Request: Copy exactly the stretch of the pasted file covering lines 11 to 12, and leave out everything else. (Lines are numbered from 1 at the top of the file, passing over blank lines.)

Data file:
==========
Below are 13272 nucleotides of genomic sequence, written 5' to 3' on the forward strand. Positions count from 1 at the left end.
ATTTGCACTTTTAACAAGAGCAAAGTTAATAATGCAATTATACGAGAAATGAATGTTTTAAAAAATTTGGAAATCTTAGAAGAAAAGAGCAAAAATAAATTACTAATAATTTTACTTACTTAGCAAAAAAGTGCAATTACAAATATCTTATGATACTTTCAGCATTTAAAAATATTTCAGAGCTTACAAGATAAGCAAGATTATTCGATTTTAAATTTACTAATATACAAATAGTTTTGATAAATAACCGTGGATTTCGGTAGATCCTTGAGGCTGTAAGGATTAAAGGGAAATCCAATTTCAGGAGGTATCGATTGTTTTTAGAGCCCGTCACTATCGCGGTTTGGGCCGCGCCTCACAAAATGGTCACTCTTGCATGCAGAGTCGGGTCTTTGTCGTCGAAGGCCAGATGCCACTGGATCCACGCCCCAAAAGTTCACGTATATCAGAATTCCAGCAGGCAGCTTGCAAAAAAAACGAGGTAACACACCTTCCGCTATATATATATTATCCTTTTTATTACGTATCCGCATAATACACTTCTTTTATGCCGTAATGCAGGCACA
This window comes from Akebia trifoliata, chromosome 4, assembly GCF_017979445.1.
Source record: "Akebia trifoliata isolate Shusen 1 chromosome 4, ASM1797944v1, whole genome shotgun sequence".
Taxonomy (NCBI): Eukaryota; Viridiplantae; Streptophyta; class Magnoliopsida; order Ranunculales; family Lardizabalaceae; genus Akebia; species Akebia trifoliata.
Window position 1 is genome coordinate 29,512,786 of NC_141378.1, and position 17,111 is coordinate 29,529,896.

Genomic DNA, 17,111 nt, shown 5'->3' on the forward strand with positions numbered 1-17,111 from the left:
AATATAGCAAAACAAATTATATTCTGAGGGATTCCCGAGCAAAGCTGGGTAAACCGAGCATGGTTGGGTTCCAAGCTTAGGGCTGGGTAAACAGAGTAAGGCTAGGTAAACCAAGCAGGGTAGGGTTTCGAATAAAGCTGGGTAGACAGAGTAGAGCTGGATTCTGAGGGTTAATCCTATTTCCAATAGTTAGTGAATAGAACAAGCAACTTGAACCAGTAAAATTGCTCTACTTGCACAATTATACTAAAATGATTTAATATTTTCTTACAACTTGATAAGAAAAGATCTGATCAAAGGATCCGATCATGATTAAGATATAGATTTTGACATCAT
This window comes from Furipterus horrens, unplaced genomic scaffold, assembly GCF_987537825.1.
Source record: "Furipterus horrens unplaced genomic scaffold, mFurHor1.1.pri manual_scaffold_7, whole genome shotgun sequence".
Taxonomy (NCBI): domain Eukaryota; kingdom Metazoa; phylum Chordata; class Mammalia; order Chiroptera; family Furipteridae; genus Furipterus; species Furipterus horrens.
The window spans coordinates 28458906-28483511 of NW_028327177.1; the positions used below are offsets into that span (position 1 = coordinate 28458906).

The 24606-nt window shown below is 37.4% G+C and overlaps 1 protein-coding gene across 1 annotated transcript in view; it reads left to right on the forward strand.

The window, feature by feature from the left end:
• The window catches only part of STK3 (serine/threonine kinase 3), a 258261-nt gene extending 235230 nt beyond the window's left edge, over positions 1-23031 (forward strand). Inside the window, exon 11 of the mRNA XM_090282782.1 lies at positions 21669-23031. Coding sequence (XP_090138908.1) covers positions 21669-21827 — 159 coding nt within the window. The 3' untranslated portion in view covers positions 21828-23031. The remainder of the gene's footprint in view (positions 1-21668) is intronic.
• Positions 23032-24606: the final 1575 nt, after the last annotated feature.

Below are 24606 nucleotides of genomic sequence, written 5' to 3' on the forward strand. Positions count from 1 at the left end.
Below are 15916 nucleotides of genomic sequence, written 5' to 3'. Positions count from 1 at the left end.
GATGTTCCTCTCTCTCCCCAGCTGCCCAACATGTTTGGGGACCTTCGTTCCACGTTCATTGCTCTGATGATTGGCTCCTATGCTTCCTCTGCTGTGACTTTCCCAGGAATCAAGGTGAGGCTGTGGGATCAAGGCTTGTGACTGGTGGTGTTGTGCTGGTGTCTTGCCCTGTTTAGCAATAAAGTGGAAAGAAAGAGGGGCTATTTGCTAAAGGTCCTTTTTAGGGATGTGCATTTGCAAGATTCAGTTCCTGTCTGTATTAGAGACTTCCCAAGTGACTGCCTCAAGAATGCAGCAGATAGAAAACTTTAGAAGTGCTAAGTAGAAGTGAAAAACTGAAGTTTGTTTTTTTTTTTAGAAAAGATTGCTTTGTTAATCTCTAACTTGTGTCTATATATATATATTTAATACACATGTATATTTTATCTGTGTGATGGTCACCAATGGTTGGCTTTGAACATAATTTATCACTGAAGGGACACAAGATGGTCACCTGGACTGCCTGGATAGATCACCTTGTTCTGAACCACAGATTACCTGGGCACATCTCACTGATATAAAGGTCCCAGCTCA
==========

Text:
Taxonomy (NCBI): domain Eukaryota; kingdom Metazoa; phylum Chordata; class Mammalia; order Chiroptera; family Furipteridae; genus Furipterus; species Furipterus horrens.
The window spans coordinates 28458906-28483511 of NW_028327177.1; the positions used below are offsets into that span (position 1 = coordinate 28458906).